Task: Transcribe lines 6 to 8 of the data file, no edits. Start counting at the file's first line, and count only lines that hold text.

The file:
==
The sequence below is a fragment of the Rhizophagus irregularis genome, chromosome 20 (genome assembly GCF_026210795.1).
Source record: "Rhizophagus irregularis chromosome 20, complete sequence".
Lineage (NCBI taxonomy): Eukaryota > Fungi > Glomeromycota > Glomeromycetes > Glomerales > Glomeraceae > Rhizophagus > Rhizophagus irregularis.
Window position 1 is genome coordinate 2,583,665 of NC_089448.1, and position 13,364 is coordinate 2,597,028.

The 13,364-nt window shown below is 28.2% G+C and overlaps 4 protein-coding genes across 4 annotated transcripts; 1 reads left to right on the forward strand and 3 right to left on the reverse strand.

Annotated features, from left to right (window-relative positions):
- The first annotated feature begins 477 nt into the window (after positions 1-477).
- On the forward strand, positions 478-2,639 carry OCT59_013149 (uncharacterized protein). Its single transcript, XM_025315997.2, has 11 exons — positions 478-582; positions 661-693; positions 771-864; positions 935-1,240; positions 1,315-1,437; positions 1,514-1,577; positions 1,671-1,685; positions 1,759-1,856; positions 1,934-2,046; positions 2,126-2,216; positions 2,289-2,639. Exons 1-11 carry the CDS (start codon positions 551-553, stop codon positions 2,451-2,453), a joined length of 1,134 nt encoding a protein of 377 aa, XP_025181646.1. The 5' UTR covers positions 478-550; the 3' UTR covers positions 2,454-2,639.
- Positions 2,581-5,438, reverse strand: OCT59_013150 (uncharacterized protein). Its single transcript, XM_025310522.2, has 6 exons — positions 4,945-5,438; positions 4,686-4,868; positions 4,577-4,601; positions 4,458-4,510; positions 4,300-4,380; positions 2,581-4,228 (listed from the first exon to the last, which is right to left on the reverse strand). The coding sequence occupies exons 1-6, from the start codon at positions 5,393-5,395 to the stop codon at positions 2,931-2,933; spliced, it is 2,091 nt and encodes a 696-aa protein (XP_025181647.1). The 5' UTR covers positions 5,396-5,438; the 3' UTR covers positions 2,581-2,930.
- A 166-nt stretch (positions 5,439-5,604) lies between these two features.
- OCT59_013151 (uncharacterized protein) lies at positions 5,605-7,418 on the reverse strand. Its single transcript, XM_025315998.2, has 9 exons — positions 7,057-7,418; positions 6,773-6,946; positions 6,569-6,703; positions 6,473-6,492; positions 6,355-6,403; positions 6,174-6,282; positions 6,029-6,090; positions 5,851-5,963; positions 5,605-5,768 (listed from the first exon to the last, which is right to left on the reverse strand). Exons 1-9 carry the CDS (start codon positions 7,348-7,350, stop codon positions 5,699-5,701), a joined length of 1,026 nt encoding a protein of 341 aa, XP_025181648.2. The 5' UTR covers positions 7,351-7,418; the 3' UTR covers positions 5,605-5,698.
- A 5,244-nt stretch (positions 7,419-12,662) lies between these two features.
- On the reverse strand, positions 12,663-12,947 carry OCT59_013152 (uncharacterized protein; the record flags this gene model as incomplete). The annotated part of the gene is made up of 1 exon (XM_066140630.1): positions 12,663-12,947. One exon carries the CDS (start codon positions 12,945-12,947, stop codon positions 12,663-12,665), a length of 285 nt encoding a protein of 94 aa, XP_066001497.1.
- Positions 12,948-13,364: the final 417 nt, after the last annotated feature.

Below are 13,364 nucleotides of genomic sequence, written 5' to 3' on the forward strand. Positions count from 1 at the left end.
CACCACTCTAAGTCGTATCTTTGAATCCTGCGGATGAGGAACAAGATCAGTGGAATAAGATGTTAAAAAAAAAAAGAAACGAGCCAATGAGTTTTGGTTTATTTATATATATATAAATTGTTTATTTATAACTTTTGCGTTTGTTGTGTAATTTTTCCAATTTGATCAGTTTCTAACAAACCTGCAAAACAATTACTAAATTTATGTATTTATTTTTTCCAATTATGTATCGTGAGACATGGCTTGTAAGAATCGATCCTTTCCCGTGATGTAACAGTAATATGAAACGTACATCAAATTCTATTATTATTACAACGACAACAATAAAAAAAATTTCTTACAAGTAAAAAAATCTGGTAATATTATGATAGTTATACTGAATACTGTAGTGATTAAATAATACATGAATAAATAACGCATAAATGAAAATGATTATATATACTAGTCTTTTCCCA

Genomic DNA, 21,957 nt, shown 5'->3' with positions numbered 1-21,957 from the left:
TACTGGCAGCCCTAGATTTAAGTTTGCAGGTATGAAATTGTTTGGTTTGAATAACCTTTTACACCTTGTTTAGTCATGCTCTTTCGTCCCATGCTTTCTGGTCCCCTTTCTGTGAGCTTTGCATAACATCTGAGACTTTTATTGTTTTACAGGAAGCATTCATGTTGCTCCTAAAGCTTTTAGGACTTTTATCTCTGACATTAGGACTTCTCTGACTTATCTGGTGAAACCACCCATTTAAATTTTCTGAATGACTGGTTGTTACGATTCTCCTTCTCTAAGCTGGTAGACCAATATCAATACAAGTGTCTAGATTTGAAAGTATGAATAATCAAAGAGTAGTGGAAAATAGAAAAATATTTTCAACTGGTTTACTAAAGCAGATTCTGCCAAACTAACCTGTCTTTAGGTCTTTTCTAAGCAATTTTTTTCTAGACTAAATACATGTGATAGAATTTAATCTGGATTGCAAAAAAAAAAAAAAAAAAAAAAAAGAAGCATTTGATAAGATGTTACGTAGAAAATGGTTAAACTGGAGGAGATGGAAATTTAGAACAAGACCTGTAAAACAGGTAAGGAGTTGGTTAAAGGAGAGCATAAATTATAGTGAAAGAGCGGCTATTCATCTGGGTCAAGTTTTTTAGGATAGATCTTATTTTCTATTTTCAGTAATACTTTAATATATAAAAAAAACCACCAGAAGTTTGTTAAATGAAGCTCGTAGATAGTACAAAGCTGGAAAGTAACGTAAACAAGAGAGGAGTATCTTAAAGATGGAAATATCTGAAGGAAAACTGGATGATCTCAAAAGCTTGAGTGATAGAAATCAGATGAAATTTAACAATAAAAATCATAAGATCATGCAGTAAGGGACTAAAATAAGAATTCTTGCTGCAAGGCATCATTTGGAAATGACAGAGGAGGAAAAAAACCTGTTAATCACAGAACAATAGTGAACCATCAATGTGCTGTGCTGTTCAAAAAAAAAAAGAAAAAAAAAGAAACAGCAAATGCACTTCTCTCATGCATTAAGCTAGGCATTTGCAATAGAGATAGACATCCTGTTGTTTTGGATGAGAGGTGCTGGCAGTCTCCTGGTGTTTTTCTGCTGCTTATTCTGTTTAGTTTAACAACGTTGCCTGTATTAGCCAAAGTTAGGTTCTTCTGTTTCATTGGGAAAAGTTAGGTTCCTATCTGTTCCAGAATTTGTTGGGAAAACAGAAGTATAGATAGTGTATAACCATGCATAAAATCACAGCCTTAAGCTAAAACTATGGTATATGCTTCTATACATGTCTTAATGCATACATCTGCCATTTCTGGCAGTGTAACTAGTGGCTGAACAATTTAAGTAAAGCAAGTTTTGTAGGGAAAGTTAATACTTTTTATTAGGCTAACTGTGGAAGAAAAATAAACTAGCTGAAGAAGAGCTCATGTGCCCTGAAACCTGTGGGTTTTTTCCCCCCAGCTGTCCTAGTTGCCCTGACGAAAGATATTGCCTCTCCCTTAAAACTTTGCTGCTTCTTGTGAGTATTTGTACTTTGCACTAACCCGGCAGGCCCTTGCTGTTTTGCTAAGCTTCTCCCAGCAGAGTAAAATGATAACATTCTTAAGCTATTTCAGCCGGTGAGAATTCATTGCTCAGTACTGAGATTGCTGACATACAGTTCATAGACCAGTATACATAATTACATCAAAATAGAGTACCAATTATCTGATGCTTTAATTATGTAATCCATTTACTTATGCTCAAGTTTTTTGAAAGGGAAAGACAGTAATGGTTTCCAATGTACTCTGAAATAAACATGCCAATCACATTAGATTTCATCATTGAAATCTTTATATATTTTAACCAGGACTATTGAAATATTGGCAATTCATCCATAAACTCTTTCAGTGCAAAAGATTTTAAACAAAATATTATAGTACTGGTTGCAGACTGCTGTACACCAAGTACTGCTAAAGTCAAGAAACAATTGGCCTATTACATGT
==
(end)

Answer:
Annotated features, from left to right (window-relative positions):
- The first annotated feature begins 477 nt into the window (after positions 1-477).
- On the forward strand, positions 478-2,639 carry OCT59_013149 (uncharacterized protein). Its single transcript, XM_025315997.2, has 11 exons — positions 478-582; positions 661-693; positions 771-864; positions 935-1,240; positions 1,315-1,437; positions 1,514-1,577; positions 1,671-1,685; positions 1,759-1,856; positions 1,934-2,046; positions 2,126-2,216; positions 2,289-2,639. Exons 1-11 carry the CDS (start codon positions 551-553, stop codon positions 2,451-2,453), a joined length of 1,134 nt encoding a protein of 377 aa, XP_025181646.1. The 5' UTR covers positions 478-550; the 3' UTR covers positions 2,454-2,639.